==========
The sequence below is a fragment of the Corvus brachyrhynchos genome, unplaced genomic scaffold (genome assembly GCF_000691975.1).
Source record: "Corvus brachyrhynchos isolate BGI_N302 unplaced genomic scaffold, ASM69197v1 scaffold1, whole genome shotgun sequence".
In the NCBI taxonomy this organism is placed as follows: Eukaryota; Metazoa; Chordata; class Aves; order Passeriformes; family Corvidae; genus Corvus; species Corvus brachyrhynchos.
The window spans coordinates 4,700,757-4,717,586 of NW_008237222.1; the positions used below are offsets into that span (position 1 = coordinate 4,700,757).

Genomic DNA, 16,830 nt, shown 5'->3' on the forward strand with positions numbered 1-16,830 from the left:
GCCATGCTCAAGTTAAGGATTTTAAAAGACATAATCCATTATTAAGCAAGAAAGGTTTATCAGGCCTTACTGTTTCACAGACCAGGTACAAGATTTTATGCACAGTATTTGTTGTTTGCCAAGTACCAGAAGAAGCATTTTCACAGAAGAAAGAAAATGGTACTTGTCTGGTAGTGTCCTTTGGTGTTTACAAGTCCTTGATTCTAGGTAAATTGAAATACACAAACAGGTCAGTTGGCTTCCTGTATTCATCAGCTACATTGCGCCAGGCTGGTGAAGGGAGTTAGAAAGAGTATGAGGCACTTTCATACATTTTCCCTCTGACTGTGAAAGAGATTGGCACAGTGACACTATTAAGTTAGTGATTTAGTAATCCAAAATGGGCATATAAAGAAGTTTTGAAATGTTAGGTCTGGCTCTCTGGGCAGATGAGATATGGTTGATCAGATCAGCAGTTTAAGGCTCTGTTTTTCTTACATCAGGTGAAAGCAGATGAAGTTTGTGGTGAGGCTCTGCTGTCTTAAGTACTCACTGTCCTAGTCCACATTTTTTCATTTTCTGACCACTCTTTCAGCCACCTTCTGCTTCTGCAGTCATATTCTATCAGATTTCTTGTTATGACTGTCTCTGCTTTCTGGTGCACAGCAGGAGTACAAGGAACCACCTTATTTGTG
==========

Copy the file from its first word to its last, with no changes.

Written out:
The sequence below is a fragment of the Corvus brachyrhynchos genome, unplaced genomic scaffold (genome assembly GCF_000691975.1).
Source record: "Corvus brachyrhynchos isolate BGI_N302 unplaced genomic scaffold, ASM69197v1 scaffold1, whole genome shotgun sequence".
In the NCBI taxonomy this organism is placed as follows: Eukaryota; Metazoa; Chordata; class Aves; order Passeriformes; family Corvidae; genus Corvus; species Corvus brachyrhynchos.
The window spans coordinates 4,700,757-4,717,586 of NW_008237222.1; the positions used below are offsets into that span (position 1 = coordinate 4,700,757).

Genomic DNA, 16,830 nt, shown 5'->3' on the forward strand with positions numbered 1-16,830 from the left:
GCCATGCTCAAGTTAAGGATTTTAAAAGACATAATCCATTATTAAGCAAGAAAGGTTTATCAGGCCTTACTGTTTCACAGACCAGGTACAAGATTTTATGCACAGTATTTGTTGTTTGCCAAGTACCAGAAGAAGCATTTTCACAGAAGAAAGAAAATGGTACTTGTCTGGTAGTGTCCTTTGGTGTTTACAAGTCCTTGATTCTAGGTAAATTGAAATACACAAACAGGTCAGTTGGCTTCCTGTATTCATCAGCTACATTGCGCCAGGCTGGTGAAGGGAGTTAGAAAGAGTATGAGGCACTTTCATACATTTTCCCTCTGACTGTGAAAGAGATTGGCACAGTGACACTATTAAGTTAGTGATTTAGTAATCCAAAATGGGCATATAAAGAAGTTTTGAAATGTTAGGTCTGGCTCTCTGGGCAGATGAGATATGGTTGATCAGATCAGCAGTTTAAGGCTCTGTTTTTCTTACATCAGGTGAAAGCAGATGAAGTTTGTGGTGAGGCTCTGCTGTCTTAAGTACTCACTGTCCTAGTCCACATTTTTTCATTTTCTGACCACTCTTTCAGCCACCTTCTGCTTCTGCAGTCATATTCTATCAGATTTCTTGTTATGACTGTCTCTGCTTTCTGGTGCACAGCAGGAGTACAAGGAACCACCTTATTTGTG